Internet Explorer 11 is not supported

For optimal browsing, we recommend Chrome, Firefox or Safari browsers.

The Fiscal Fix Our Unemployment Insurance Systems Need

State agencies are trying to address technical shortcomings that led to as much as $135 billion in fraud during the pandemic. But declining and volatile federal funding for administration is impeding those efforts.

Closed unemployment office
A surge of unemployment insurance applications during the pandemic overwhelmed state offices. (Lev Radin/Shutterstock)
Four years after Congress passed the CARES Act and opened up crucial assistance to jobless workers, costly unemployment insurance system malfunctions remain unresolved. During the COVID-19 pandemic, state UI agencies experienced an overwhelming surge of benefit applications. Criminals took advantage of this disarray, ultimately stealing as much as $135 billion. Inadequate communication between states and poor use of available data verification networks, in particular, made it difficult to distinguish between legitimate claimants and fraudsters.

State UI agencies have begun addressing an array of technical shortcomings, but Congress still has not addressed a core problem that prevents them from making durable investments in program integrity: decades of declining and volatile federal support for UI administration.

Every year, state UI agencies attempt to plan around congressional base allocations — discretionary funding for administration that is topped up quarterly only when the workload for core functions exceeds expectations. But these amounts have not kept up with inflation. As I outline in a new report, since 2007 the inflation-adjusted base funding sent to states annually for UI administration has declined by $900 million. This amounts to a 27 percent reduction that has forced agencies to understaff and delay crucial system upgrades.

Furthermore, states cannot rely on stable funding levels from one year to the next. Since administrative allocations are based on workload projections, the total amount states receive drops as the economy improves. So just as agencies finally regain capacity to focus on system improvements, funding that could go to updates is stripped away.

U.S. Department of Labor officials and the Government Accountability Office have determined that such long-standing fiscal issues left state agencies unable to handle the high volume of applicants and defend against criminal operations during the pandemic. Although Congress attempted to counter the influx in claims with a quick infusion of administrative funding, the support came too little too late. Agencies could not address years’ worth of neglected maintenance within weeks. A more dedicated funding stream was, and remains, necessary to avoid similar breakdowns in the future.

Part of the solution is to raise more funds for UI agencies. Employers typically pay a 0.6 percent federal unemployment tax, known as FUTA, on the first $7,000 of an employee’s wages, or $42. While other parts of the tax code automatically adjust for inflation, FUTA’s wage base has remained at $7,000 since the early 1980s. This stagnation has made it harder to fund administration.

Yet without reforming how the funds are used, increased FUTA revenue is unlikely to go to agencies. Under current law, 80 percent of FUTA funds are deposited in a federal fund for program administration, the Employment Security Administration Account, while a 20 percent share is automatically directed to an account for emergency benefit payments.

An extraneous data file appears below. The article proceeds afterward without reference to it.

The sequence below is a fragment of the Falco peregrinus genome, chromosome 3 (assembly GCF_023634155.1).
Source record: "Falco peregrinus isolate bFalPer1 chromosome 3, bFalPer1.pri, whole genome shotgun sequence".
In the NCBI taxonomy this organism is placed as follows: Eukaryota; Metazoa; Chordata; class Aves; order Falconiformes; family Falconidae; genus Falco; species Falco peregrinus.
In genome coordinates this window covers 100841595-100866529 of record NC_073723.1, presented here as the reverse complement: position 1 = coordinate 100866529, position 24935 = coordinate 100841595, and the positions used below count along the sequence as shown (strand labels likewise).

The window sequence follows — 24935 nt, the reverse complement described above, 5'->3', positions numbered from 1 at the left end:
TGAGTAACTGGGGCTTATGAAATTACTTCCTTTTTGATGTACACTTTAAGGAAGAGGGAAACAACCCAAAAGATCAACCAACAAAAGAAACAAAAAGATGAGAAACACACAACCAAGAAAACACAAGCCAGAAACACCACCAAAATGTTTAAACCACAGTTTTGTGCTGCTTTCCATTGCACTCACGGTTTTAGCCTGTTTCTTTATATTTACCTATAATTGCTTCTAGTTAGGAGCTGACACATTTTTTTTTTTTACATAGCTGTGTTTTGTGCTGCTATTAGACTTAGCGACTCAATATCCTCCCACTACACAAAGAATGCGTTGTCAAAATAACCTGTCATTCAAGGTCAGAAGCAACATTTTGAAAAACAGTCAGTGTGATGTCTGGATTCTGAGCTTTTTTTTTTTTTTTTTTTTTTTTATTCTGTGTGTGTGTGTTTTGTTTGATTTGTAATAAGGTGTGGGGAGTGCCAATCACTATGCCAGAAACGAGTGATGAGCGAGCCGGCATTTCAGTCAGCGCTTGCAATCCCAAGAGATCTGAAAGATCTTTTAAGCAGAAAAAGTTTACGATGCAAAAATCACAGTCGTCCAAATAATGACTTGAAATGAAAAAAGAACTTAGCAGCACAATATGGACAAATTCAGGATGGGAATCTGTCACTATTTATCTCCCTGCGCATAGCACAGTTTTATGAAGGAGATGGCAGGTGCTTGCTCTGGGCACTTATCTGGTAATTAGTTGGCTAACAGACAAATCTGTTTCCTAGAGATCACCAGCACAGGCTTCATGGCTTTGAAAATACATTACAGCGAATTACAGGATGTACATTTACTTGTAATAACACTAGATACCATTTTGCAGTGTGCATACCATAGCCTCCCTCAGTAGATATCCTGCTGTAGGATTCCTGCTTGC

This division would be reasonable, except that state agencies do not receive the entire 80 percent share placed in ESAA for administrative support. Because Congress allocates funding according to projected case workloads rather than what is placed in ESAA for administration, state agencies do not receive all the available revenue to update their systems regularly. Since 2006, there has been an average annual difference of nearly $400 million between what is deposited in ESAA to fund program administration and what Congress has allocated to states to manage their programs.

Instead of giving UI agencies these resources, this funding is often diverted from ESAA and placed in the emergency benefits account. Current law mandates that the end-of-year ESAA balance be no more than 40 percent of what is appropriated for administration over the past fiscal year. When that threshold is surpassed, the excess funds are transferred despite the emergency benefits account already receiving its 20 percent share.

This requirement led to over $4.5 billion being removed from ESAA and set aside for emergency benefit payments during the five fiscal years before the COVID-19 pandemic. In hindsight, it would have been better to let states apply those funds to improve program performance before the crisis. One billion dollars from the American Rescue Plan Act has helped states take steps to modernize their systems. Still, more consistent investments nationally are needed.

Congress can strengthen the connection between what is raised for administration and what ends up in state agency hands by eliminating the 40 percent ESAA balance rule and ending the use of workload projections when structuring allocations. Funds deposited in the account for administrative purposes should be readily sent out to states to invest in program upgrades. Only then will state UI agencies have a fighting chance to secure their systems.

Will Raderman is an employment policy analyst at the Niskanen Center who focuses on social insurance policy issues with a particular focus on unemployment insurance.

Governing’s opinion columns reflect the views of their authors and not necessarily those of Governing’s editors or management.
From Our Partners